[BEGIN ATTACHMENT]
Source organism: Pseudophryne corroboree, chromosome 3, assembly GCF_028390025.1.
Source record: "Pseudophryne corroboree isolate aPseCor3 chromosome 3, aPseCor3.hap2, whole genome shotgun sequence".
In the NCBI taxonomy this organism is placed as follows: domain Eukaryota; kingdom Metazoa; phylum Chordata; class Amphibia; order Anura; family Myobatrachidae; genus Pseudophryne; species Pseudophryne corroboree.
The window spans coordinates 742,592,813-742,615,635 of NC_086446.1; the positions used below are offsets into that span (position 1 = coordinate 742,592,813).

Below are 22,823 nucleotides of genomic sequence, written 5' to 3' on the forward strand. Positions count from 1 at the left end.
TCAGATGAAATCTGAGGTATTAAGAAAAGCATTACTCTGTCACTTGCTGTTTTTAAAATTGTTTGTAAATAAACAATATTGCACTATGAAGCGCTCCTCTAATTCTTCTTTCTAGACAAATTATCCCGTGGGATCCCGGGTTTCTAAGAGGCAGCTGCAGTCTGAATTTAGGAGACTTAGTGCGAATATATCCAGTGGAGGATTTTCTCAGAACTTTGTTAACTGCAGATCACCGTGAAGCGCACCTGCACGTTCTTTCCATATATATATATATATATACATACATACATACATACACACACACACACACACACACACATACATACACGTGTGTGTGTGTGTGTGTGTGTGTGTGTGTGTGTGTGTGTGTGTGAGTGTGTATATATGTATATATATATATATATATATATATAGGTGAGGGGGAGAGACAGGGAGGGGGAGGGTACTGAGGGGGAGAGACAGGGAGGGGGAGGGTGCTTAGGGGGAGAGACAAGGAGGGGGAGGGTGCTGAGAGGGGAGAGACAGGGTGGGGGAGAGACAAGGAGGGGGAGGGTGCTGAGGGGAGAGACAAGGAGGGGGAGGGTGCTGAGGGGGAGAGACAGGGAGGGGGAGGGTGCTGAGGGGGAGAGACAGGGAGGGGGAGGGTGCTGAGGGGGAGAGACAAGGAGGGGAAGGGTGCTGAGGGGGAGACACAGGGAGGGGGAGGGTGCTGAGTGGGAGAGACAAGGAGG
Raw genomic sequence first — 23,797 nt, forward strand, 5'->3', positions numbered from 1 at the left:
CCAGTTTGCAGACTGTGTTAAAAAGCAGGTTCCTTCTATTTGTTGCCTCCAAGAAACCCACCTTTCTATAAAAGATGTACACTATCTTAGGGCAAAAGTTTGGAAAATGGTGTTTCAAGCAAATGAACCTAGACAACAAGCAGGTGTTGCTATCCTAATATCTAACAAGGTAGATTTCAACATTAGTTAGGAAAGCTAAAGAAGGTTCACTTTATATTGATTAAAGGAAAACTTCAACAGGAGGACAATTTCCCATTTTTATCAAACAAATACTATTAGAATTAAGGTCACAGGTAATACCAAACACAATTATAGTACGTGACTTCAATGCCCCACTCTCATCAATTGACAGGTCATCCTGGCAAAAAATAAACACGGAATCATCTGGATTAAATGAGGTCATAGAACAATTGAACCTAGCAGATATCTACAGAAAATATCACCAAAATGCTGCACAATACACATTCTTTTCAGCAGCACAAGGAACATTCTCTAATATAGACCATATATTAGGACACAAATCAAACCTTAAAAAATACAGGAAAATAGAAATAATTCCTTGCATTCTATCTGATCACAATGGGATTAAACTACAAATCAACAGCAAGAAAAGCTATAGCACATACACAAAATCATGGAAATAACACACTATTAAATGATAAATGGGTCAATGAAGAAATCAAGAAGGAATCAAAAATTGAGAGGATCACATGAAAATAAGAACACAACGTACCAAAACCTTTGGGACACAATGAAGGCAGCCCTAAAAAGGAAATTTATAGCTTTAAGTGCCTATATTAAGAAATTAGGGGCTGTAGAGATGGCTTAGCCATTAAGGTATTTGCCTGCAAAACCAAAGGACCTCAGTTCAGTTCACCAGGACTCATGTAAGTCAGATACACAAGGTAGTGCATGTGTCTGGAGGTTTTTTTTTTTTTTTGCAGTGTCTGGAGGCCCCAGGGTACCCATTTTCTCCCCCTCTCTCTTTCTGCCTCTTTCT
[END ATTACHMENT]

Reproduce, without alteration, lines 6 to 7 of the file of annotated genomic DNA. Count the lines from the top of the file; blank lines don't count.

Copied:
TCAGATGAAATCTGAGGTATTAAGAAAAGCATTACTCTGTCACTTGCTGTTTTTAAAATTGTTTGTAAATAAACAATATTGCACTATGAAGCGCTCCTCTAATTCTTCTTTCTAGACAAATTATCCCGTGGGATCCCGGGTTTCTAAGAGGCAGCTGCAGTCTGAATTTAGGAGACTTAGTGCGAATATATCCAGTGGAGGATTTTCTCAGAACTTTGTTAACTGCAGATCACCGTGAAGCGCACCTGCACGTTCTTTCCATATATATATATATATATACATACATACATACATACACACACACACACACACACACACATACATACACGTGTGTGTGTGTGTGTGTGTGTGTGTGTGTGTGTGTGTGTGTGTGAGTGTGTATATATGTATATATATATATATATATATATATAGGTGAGGGGGAGAGACAGGGAGGGGGAGGGTACTGAGGGGGAGAGACAGGGAGGGGGAGGGTGCTTAGGGGGAGAGACAAGGAGGGGGAGGGTGCTGAGAGGGGAGAGACAGGGTGGGGGAGAGACAAGGAGGGGGAGGGTGCTGAGGGGAGAGACAAGGAGGGGGAGGGTGCTGAGGGGGAGAGACAGGGAGGGGGAGGGTGCTGAGGGGGAGAGACAGGGAGGGGGAGGGTGCTGAGGGGGAGAGACAAGGAGGGGAAGGGTGCTGAGGGGGAGACACAGGGAGGGGGAGGGTGCTGAGTGGGAGAGACAAGGAGG
Raw genomic sequence first — 23,797 nt, forward strand, 5'->3', positions numbered from 1 at the left: